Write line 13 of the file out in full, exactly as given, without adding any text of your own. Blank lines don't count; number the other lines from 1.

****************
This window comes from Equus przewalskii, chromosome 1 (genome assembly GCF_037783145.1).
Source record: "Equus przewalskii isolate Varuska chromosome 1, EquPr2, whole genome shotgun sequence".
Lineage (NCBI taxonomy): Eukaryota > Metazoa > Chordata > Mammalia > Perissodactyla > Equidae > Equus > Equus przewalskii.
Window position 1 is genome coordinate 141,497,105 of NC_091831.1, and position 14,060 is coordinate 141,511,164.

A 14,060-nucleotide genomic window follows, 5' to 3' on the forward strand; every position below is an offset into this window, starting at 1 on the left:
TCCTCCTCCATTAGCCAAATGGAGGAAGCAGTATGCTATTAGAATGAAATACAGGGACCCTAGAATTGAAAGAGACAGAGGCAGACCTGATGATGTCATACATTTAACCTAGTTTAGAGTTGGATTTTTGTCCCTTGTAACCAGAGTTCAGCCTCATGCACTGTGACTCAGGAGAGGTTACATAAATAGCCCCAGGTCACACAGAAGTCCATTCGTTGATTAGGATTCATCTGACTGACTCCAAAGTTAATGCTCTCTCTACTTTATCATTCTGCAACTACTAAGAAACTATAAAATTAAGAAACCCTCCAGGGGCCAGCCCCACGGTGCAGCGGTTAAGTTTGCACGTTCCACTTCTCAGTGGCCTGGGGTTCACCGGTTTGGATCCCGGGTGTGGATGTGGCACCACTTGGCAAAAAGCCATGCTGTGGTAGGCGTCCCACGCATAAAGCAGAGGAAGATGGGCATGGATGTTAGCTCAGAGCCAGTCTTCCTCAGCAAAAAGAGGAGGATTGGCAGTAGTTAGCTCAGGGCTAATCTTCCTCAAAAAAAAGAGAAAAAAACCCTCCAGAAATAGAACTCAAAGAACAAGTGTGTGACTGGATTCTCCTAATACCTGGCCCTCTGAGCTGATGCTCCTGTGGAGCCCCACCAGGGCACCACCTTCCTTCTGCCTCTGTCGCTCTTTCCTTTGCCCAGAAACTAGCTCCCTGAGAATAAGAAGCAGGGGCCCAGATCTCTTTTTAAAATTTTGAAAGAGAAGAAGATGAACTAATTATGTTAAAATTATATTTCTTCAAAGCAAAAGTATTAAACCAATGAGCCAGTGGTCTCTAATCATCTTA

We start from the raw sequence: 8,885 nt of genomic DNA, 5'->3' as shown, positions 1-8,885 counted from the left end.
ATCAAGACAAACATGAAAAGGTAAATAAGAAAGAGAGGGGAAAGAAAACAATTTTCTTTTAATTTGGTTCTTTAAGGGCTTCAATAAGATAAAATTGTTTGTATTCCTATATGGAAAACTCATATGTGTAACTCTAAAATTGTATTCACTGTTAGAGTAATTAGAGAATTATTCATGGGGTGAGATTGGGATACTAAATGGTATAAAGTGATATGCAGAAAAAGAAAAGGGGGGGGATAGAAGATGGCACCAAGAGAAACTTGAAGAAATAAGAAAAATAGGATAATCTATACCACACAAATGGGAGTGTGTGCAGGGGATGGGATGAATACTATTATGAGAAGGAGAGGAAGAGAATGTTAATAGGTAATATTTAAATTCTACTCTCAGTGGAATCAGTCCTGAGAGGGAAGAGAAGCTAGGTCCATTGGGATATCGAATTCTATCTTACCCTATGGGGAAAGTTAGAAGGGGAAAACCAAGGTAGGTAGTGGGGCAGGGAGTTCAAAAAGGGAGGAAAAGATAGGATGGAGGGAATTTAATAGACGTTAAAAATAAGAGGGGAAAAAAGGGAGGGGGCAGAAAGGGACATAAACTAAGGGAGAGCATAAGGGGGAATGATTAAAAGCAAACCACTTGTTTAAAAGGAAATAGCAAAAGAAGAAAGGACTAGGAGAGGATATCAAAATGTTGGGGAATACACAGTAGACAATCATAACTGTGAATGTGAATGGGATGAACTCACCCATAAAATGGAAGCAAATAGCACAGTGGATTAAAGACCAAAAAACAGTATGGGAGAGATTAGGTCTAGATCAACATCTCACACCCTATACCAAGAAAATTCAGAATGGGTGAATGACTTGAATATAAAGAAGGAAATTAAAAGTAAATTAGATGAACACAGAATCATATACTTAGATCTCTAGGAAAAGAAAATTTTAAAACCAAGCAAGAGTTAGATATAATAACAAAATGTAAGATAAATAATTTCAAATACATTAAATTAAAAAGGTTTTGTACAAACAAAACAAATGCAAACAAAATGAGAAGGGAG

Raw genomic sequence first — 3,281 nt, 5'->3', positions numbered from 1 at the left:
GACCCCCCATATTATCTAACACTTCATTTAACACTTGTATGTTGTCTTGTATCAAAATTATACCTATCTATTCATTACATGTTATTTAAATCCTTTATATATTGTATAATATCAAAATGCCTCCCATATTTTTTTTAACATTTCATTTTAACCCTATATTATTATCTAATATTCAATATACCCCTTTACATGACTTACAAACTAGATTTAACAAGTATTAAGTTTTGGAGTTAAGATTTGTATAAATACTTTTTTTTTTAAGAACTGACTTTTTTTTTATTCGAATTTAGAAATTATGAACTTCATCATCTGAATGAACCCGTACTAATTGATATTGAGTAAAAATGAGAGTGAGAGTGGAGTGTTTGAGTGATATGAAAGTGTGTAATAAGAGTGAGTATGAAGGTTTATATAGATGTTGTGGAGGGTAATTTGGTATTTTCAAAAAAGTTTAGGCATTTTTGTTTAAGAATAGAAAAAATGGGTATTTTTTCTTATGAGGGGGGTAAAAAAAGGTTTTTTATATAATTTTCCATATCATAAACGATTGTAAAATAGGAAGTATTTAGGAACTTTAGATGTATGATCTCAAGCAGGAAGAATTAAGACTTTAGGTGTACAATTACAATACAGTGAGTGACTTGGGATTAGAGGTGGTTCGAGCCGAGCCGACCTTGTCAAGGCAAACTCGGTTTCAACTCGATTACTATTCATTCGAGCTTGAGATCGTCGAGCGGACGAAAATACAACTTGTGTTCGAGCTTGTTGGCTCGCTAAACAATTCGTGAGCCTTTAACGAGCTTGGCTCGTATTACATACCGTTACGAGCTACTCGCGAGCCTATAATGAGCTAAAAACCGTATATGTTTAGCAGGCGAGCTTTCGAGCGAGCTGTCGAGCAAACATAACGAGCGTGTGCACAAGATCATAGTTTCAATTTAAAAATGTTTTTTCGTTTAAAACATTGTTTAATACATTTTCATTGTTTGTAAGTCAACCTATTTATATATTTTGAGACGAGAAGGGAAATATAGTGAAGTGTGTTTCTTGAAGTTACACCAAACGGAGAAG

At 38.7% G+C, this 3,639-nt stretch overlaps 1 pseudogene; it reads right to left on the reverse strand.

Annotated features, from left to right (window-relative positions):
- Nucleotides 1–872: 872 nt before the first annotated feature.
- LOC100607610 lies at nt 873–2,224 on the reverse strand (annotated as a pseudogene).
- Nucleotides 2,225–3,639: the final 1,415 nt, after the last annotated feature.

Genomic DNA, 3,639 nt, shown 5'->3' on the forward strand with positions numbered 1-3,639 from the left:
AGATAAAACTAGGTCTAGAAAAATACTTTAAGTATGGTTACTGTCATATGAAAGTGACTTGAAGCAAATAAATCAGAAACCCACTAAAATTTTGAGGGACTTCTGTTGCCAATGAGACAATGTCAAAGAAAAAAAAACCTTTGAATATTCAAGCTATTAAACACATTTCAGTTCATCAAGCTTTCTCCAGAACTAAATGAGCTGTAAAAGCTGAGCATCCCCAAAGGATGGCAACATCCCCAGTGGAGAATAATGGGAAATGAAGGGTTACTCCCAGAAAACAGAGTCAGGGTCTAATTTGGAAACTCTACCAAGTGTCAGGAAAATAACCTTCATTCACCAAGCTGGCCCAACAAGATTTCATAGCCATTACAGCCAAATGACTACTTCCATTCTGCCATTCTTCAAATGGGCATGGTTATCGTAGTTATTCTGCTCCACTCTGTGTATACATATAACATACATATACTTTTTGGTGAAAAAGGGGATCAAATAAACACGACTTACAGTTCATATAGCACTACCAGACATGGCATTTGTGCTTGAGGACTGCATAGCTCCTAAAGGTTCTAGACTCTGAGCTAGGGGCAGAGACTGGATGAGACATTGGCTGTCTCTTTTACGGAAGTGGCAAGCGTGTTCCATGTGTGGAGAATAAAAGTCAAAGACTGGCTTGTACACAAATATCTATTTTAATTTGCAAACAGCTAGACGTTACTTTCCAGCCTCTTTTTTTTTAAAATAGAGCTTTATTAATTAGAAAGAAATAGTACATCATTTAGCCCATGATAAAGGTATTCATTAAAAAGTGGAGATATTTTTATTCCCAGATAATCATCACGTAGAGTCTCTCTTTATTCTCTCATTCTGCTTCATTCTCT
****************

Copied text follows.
- Nucleotides 1–872: 872 nt before the first annotated feature.